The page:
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after hours of reading here and on ivangarage forum

I' ve found an old AC motor from a woodworkshop dust collector that I'm planning to rewind for lower voltage and higher current

( I know it could sounds tedious way to start first conversion and you're probably right)

I put some pictures of my motor in my conversion blog topic here : https://www.diyelectriccar.com/forums/showpost.php?p=1018769&postcount=6
it's almost same size as mizplix one I think : https://www.diyelectriccar.com/forums/showpost.php?p=332135&postcount=642



anyway I've not starting this new thread to speak's about other threads

I'm writing a small tool to help me rewinding my motor and keep organised ( I'm doing the chicken that help me to do the egg that will let me doing the chicken ... etc.)
I'm just starting and it's not full functional yet I just looking for people anough intrested in motor rewinding to give me few requirements or advices etc

here's just a simple teasing screenshot
next steps are

- finish show front and back with same phases colors

- add switch for flat or concentric coils
- add switch for chained or parallel coils
- add other winding types
I'm planing also to process all beam calculation for in hand wire number / wire length etc etc

I'm listening all advices ideas and thank's you a lot in advance
 

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Would the coils of any one phase need to be wound with alternating direction, e.g. clockwise and counter-clockwise loops, or are they all wound the same?
 

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I wound a 120 VAC single phase 2/3 HP pump motor with a 36 slot stator to a three phase 8 VAC 12 pole motor. At 60 Hz it would run at about 600 RPM. I think I wound it like this:


However, IIRC, it actually ran at about 300 RPM when connected with phases as shown, becoming a 24 pole motor because of consequent poles. To have it run as a 12 pole motor, the connection to the black, red, and blue windings must be A, C', B, and then A', C, B'. That gives 60 degrees of rotation for each full cycle.

I was able to get the motor to spin at about 1800 RPM by overclocking to 180 Hz and 2400 RPM at 240 Hz. Theoretically, such a 12 pole motor might achieve 3600 RPM at 360 Hz, and six times its rated power at 60 Hz. But practical limitations such as core losses will reduce its true power to maybe 2x to 3x. Here is the actual motor:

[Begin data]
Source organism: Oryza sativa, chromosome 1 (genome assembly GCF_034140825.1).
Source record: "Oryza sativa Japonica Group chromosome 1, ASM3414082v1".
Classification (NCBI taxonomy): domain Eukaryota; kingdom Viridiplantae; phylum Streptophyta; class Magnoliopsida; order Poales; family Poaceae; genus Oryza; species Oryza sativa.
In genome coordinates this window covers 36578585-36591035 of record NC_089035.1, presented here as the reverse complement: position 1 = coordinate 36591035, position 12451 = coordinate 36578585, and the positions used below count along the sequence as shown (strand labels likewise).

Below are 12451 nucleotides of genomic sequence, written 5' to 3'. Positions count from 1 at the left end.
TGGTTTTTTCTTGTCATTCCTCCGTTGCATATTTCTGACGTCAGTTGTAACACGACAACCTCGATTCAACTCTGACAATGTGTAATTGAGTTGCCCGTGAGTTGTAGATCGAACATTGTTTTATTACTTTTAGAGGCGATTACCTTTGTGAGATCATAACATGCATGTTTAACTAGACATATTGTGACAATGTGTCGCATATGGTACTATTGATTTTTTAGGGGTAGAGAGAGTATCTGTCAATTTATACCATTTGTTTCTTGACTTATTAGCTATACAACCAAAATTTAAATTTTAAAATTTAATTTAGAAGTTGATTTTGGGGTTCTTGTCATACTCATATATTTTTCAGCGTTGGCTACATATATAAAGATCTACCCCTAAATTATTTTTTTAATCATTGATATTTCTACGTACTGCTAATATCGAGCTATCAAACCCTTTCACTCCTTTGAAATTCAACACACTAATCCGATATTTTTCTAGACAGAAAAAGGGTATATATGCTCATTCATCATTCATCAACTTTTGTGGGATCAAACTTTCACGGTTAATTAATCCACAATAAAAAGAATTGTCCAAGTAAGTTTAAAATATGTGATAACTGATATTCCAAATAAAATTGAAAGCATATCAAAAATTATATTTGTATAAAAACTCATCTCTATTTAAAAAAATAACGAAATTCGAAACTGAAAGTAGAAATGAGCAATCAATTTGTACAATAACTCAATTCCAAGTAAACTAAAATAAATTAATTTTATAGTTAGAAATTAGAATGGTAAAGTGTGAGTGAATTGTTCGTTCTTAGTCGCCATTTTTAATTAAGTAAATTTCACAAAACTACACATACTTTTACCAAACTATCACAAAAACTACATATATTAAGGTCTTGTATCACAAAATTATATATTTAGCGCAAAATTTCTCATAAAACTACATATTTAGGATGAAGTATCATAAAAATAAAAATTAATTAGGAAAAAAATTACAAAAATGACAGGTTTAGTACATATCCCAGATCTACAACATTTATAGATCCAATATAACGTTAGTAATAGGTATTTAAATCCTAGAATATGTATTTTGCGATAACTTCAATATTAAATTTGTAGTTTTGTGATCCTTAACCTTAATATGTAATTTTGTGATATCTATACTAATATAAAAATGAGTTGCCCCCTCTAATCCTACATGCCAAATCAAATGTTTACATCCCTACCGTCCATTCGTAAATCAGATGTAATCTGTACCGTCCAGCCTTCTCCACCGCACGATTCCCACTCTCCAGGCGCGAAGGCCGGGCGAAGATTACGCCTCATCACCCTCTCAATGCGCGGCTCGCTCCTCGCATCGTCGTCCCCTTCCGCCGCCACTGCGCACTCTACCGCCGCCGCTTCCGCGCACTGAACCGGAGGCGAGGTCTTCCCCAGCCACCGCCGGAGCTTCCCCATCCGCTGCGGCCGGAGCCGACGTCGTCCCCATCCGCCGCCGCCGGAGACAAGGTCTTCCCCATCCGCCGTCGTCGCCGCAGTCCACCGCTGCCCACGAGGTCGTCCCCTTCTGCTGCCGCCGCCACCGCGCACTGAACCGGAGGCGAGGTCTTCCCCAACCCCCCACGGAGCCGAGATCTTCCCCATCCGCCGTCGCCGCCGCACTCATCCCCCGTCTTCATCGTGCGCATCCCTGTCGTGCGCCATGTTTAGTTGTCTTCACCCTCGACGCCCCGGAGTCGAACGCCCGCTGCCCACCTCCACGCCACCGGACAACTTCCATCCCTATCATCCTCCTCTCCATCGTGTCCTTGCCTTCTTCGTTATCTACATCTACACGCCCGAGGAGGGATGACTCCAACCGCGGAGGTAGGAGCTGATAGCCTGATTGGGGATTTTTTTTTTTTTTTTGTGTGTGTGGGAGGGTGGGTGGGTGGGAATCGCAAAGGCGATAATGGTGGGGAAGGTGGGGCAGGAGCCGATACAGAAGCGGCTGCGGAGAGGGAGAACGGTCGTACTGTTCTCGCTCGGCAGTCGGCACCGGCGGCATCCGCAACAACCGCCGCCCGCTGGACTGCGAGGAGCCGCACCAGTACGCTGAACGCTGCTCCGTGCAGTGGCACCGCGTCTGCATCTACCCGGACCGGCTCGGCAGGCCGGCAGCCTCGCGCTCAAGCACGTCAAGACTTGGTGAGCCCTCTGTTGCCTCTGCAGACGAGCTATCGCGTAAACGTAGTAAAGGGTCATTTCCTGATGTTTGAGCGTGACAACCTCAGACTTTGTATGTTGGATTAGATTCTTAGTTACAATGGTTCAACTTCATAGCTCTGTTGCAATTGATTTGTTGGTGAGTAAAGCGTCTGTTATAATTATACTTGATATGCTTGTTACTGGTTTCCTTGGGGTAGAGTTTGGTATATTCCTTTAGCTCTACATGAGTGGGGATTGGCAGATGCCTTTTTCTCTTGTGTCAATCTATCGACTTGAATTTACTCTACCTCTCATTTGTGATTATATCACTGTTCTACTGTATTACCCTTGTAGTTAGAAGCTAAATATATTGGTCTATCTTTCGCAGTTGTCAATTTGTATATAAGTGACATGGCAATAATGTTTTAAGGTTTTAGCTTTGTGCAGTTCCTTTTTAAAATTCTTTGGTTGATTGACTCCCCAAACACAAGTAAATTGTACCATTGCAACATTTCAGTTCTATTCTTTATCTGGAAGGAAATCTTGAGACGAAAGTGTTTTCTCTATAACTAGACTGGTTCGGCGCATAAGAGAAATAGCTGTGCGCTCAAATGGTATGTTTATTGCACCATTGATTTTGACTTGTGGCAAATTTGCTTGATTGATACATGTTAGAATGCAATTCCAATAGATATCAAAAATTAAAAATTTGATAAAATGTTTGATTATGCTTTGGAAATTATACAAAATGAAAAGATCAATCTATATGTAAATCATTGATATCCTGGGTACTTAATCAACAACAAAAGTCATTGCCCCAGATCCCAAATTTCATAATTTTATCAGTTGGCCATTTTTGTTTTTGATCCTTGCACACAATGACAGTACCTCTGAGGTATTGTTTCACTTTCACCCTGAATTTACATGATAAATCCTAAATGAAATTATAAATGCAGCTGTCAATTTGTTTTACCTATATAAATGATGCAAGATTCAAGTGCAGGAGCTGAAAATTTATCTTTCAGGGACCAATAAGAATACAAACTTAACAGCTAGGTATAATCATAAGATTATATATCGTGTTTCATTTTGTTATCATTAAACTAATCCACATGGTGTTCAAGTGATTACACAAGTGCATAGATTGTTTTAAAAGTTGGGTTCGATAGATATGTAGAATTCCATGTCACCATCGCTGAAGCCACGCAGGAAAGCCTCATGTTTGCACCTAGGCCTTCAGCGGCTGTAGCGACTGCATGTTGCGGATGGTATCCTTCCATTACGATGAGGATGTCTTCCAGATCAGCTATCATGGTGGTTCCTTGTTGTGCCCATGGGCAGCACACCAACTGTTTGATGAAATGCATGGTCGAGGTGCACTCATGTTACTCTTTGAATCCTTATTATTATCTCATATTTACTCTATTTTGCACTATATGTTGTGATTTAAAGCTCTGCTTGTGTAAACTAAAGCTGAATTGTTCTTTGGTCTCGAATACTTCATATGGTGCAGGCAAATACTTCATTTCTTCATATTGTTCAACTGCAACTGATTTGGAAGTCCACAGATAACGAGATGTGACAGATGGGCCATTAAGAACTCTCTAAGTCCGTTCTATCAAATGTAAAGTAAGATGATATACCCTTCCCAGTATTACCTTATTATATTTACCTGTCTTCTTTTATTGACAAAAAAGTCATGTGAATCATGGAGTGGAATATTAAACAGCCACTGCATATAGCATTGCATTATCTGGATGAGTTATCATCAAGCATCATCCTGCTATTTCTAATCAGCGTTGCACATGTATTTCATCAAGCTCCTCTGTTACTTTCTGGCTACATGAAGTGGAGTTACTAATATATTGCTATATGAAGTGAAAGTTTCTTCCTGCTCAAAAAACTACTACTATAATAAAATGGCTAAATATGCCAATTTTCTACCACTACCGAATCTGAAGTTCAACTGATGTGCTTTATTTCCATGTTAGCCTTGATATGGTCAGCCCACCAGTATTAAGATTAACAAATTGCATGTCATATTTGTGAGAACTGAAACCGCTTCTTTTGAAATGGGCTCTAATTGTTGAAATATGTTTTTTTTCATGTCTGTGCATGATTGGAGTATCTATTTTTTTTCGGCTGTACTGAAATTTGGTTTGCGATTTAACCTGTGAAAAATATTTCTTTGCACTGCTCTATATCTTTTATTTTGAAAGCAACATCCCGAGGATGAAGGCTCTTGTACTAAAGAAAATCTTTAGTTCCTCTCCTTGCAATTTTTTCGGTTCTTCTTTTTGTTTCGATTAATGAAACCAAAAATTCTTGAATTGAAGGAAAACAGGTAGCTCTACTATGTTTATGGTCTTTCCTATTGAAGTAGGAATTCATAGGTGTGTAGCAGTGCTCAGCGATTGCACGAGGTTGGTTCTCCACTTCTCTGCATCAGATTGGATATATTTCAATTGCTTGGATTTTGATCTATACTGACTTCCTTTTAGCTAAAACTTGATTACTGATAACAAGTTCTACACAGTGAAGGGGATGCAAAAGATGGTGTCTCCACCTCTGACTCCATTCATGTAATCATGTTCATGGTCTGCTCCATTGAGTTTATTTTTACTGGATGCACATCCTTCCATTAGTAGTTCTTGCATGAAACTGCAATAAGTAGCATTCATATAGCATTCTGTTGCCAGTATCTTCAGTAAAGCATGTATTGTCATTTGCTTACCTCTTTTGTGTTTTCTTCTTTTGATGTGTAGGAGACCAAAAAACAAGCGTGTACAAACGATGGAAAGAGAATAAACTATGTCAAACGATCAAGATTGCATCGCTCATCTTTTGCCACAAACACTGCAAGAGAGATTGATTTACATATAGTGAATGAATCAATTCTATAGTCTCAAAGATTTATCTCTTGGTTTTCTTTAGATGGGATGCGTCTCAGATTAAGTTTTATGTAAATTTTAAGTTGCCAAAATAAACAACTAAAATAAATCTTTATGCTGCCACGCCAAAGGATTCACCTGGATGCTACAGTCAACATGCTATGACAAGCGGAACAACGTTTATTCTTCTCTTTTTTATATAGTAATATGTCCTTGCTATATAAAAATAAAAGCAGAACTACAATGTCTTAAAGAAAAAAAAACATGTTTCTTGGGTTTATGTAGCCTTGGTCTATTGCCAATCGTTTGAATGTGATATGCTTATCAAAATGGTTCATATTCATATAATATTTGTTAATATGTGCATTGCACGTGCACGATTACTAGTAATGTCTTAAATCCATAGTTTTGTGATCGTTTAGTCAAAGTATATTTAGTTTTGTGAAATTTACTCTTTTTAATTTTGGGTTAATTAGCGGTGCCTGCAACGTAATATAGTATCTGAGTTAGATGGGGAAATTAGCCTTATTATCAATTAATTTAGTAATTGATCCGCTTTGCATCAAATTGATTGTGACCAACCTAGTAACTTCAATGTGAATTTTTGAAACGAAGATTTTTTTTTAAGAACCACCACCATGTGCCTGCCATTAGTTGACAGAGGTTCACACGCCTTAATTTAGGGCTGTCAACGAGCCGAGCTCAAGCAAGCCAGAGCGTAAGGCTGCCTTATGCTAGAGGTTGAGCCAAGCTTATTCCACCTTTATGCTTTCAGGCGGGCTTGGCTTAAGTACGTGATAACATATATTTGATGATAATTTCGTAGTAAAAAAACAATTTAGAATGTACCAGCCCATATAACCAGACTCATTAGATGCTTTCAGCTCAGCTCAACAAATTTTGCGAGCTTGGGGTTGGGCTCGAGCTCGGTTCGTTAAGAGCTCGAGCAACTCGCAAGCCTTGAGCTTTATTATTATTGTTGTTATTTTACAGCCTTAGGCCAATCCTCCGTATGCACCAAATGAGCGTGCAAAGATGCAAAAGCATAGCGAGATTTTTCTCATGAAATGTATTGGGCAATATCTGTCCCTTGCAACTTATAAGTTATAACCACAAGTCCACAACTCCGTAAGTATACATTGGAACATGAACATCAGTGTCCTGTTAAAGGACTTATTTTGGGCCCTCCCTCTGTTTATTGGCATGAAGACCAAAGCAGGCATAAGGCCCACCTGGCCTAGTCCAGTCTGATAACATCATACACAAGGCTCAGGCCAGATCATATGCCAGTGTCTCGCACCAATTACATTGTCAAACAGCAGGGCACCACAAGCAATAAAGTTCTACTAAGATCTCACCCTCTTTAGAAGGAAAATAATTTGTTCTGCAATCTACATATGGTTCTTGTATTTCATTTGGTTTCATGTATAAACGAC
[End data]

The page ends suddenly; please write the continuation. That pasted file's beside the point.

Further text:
It looks like I used a different winding scheme, with two coils in each slot and wrapped around each pole piece. I think each pole piece corresponds to a sequence like:

2A+B'+C'
2C'+A+B
2B+C'+A'
2A'+B+C
2C+A'+B'
2B'+C+A

Thus, each pole piece has one complete wrap for one phase, and then half-wraps for each adjacent phase. The pattern repeats for each set of six slots, so 36 slots will be six pole pairs (12 pole), and four pole pairs (8 poles) for a 24 slot rotor (which I also wound). I did this in 2005.


This is the scheme:
 

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Just in the process of cleaning down a 7kw motor with view to reducing voltage. I am largely influenced by Ivan's videos and forums but they are down at the moment. I need access to revise my thought train.
There is no doubt that once this is mastered, we are well on the way to a very cheap diy transport. My understanding is that Johanness Hubner's inverter will match to anything.


Will keep you posted.
 

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Just in the process of cleaning down a 7kw motor with view to reducing voltage. I am largely influenced by Ivan's videos and forums but they are down at the moment. I need access to revise my thought train.
There is no doubt that once this is mastered, we are well on the way to a very cheap diy transport. My understanding is that Johanness Hubner's inverter will match to anything.


Will keep you posted.
yep the ivan's garage forum is now back online but very slow and the pass recovery look's still out



my winding tool still need improvement



nice job PStechPaul it's a dymetral winding ? the A' phase is reverted coils of phase A and you link them in series ?
 

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I don't know what a "dymetral" winding is, and could not find any information. I did find "diametral" winding, but only for "moving coil" motors:


http://www.extra.research.philips.c...chive/PTechReview/PTechReview-33-1973-244.pdf


I found this thread, which explains why motors are usually wound in Wye rather than Delta:
A delta winding should be avoided because it allows currents to circulate in a circle in the delta if the back emf wave form has odd harmonic content. This causes additional losses. Therefore, a scaled wye windings is better for high speed than a delta winding.

And, yes, the A' winding is in series with the A winding but is wound in the opposite direction to get 180 degree phase reversal. Another way to do this (and perhaps what I did) is to run an A phase wire into slot 1-2 and then back out through 5-6, then in through 8-9, out 11-12, and so on. This seemed easiest for the heavy #17 AWG magnet wire I used. I still have this motor as well as another that I wound with #18 TFFN stranded fixture wire.
 
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